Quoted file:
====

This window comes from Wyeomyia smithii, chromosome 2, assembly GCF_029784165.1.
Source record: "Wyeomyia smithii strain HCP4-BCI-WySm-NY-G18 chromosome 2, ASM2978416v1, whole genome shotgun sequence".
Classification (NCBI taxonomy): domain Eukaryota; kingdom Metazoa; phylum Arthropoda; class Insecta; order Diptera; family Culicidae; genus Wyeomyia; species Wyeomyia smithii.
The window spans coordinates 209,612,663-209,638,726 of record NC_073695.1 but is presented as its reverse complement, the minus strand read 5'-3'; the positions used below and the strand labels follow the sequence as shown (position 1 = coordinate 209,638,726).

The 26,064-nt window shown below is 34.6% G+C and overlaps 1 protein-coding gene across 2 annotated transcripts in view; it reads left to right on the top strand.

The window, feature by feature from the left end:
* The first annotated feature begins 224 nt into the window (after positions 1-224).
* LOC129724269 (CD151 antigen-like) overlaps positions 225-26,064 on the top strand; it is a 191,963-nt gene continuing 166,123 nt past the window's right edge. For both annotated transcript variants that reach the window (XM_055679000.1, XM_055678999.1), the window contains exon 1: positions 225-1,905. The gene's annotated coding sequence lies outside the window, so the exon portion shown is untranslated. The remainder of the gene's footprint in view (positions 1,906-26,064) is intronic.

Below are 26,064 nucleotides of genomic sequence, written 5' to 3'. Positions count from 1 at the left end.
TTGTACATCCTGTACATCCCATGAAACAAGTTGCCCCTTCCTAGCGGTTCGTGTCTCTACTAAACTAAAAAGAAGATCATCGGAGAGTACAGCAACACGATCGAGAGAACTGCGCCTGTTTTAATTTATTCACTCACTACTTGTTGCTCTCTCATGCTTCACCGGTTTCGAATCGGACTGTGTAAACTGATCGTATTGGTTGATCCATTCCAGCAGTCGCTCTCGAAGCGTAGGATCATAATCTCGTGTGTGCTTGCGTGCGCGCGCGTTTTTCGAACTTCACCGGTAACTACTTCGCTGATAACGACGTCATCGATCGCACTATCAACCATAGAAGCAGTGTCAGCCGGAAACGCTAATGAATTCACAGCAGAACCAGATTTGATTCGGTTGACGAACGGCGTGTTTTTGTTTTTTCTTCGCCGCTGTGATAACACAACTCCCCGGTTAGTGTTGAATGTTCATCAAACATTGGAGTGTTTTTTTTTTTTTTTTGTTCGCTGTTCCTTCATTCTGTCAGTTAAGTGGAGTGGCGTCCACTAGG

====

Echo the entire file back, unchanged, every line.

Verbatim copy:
This window comes from Wyeomyia smithii, chromosome 2, assembly GCF_029784165.1.
Source record: "Wyeomyia smithii strain HCP4-BCI-WySm-NY-G18 chromosome 2, ASM2978416v1, whole genome shotgun sequence".
Classification (NCBI taxonomy): domain Eukaryota; kingdom Metazoa; phylum Arthropoda; class Insecta; order Diptera; family Culicidae; genus Wyeomyia; species Wyeomyia smithii.
The window spans coordinates 209,612,663-209,638,726 of record NC_073695.1 but is presented as its reverse complement, the minus strand read 5'-3'; the positions used below and the strand labels follow the sequence as shown (position 1 = coordinate 209,638,726).

The 26,064-nt window shown below is 34.6% G+C and overlaps 1 protein-coding gene across 2 annotated transcripts in view; it reads left to right on the top strand.

The window, feature by feature from the left end:
* The first annotated feature begins 224 nt into the window (after positions 1-224).
* LOC129724269 (CD151 antigen-like) overlaps positions 225-26,064 on the top strand; it is a 191,963-nt gene continuing 166,123 nt past the window's right edge. For both annotated transcript variants that reach the window (XM_055679000.1, XM_055678999.1), the window contains exon 1: positions 225-1,905. The gene's annotated coding sequence lies outside the window, so the exon portion shown is untranslated. The remainder of the gene's footprint in view (positions 1,906-26,064) is intronic.

Below are 26,064 nucleotides of genomic sequence, written 5' to 3'. Positions count from 1 at the left end.
TTGTACATCCTGTACATCCCATGAAACAAGTTGCCCCTTCCTAGCGGTTCGTGTCTCTACTAAACTAAAAAGAAGATCATCGGAGAGTACAGCAACACGATCGAGAGAACTGCGCCTGTTTTAATTTATTCACTCACTACTTGTTGCTCTCTCATGCTTCACCGGTTTCGAATCGGACTGTGTAAACTGATCGTATTGGTTGATCCATTCCAGCAGTCGCTCTCGAAGCGTAGGATCATAATCTCGTGTGTGCTTGCGTGCGCGCGCGTTTTTCGAACTTCACCGGTAACTACTTCGCTGATAACGACGTCATCGATCGCACTATCAACCATAGAAGCAGTGTCAGCCGGAAACGCTAATGAATTCACAGCAGAACCAGATTTGATTCGGTTGACGAACGGCGTGTTTTTGTTTTTTCTTCGCCGCTGTGATAACACAACTCCCCGGTTAGTGTTGAATGTTCATCAAACATTGGAGTGTTTTTTTTTTTTTTTTGTTCGCTGTTCCTTCATTCTGTCAGTTAAGTGGAGTGGCGTCCACTAGG